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Shortly after being admitted to hospitals, 14 percent of patients' hands and nostrils are teeming with antibiotic resistant superbugs, a new study suggests.
And it's not just hospital workers that are responsible for the spread - patients are likely spreading the germs around their rooms and to one another.
Resistance - Public - Health - Concern - World
Antibiotic resistance is considered a top public health concern by the World Health Organization, as the untreatable bugs are becoming more common and could render drugs useless.
Hospitals are known to be fertile breeding grounds for dangerous superbugs, making thorough hand-washing practices more crucial than ever to patient safety.
Pair - Studies - Hospitals - Way - Resistance
But the new pair of studies suggests that hospitals have a long way to go to keep antibiotic resistance in check.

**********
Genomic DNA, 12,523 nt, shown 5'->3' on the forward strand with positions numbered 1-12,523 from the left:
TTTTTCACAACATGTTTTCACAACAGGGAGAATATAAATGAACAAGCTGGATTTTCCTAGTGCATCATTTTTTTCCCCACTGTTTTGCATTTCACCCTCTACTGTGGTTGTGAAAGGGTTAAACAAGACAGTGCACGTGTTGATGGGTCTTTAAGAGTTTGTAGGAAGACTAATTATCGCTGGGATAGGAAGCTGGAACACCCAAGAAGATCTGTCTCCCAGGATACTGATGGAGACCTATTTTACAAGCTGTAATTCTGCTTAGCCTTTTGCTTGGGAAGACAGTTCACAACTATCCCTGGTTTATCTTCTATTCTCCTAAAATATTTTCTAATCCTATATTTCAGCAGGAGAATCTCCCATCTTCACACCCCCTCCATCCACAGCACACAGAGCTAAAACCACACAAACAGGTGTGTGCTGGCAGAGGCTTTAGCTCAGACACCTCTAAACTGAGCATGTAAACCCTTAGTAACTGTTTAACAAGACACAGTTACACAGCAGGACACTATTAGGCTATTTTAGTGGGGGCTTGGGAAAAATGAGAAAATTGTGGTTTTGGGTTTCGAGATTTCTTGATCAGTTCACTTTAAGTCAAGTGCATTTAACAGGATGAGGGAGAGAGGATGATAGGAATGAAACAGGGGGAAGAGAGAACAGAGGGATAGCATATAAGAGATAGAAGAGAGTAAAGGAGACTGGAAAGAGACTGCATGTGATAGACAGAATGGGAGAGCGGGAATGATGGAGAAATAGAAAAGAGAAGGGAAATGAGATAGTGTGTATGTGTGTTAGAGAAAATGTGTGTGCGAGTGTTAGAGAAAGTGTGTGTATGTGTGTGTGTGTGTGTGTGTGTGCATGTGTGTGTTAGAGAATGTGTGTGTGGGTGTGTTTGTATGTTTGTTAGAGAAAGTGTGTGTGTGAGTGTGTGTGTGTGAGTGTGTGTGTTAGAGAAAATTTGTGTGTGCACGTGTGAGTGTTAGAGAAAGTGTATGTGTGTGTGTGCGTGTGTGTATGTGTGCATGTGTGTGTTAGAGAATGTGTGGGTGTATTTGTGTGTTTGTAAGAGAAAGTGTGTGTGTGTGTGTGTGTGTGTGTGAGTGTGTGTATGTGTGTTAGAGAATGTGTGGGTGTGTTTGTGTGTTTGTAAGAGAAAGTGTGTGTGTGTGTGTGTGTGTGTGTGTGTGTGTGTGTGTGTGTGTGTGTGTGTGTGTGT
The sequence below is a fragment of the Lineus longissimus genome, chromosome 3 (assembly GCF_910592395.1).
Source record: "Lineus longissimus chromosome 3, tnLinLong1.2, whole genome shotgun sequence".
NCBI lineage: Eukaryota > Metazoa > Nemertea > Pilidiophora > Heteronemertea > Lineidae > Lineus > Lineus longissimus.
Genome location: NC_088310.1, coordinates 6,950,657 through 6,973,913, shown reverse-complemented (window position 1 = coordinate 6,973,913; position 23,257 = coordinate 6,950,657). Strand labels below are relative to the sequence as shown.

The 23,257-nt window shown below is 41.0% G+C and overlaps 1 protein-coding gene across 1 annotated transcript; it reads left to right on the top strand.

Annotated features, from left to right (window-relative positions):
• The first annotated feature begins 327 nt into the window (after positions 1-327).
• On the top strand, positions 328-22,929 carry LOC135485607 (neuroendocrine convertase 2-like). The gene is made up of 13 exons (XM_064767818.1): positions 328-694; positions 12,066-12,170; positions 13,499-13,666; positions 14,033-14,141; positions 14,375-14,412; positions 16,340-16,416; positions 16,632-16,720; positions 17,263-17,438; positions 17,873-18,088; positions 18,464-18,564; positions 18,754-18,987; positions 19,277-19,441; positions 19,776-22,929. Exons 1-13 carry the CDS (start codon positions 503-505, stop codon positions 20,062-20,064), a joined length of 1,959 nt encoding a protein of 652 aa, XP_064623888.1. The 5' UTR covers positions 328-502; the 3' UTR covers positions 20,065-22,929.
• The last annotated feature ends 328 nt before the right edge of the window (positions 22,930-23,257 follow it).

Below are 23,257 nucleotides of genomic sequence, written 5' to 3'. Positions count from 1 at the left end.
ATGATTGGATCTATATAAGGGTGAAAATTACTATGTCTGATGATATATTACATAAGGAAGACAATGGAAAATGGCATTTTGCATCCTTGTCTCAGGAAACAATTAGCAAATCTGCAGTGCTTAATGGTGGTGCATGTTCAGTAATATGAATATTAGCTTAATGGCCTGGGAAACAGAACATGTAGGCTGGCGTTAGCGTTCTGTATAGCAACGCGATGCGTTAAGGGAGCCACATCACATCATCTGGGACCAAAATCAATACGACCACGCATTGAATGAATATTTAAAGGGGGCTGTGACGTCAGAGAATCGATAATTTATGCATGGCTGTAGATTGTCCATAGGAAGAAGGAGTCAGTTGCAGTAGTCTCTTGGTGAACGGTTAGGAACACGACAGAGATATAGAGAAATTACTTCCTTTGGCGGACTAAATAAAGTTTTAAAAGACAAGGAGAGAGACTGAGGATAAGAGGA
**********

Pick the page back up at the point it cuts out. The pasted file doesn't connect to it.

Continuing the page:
According to the Centers for Disease Control and Prevention (CDC) healthcare workers only wash their hands about half as often as they should.
Result - Patients - Hospital - Contracts - Infection
Partly as a result, about one in 31 patients in a hospital contracts an infection during their stay.
It's a constant and uphill battle as patients file in with their own bacteria, and infections, are treated by doctors and nurses in close contact, and spaces shared by hundreds if not dozens of other sick and injured people.
Problem - Attempts - Solutions - Decades - Doctors
The problem is made worse by hasty attempts at solutions. For decades, doctors have been over-prescribing antibiotics to treat infections that are often viral, meaning the drugs are useless to treat them.
And even over-use of sanitizers has in fact helped bacteria 'learn' the medicines and products designed to kill them, mutating and reproducing more resistant bacteria.
Sense - Superbugs - Patients - Researchers - University
To get a sense of how superbugs were being spread to patients, researchers at the University of Michigan, Ann Arbor followed 399 patients in two of their hospitals.
Shortly after the patients were first admitted, the team swabbed their hands and nostrils for germs.
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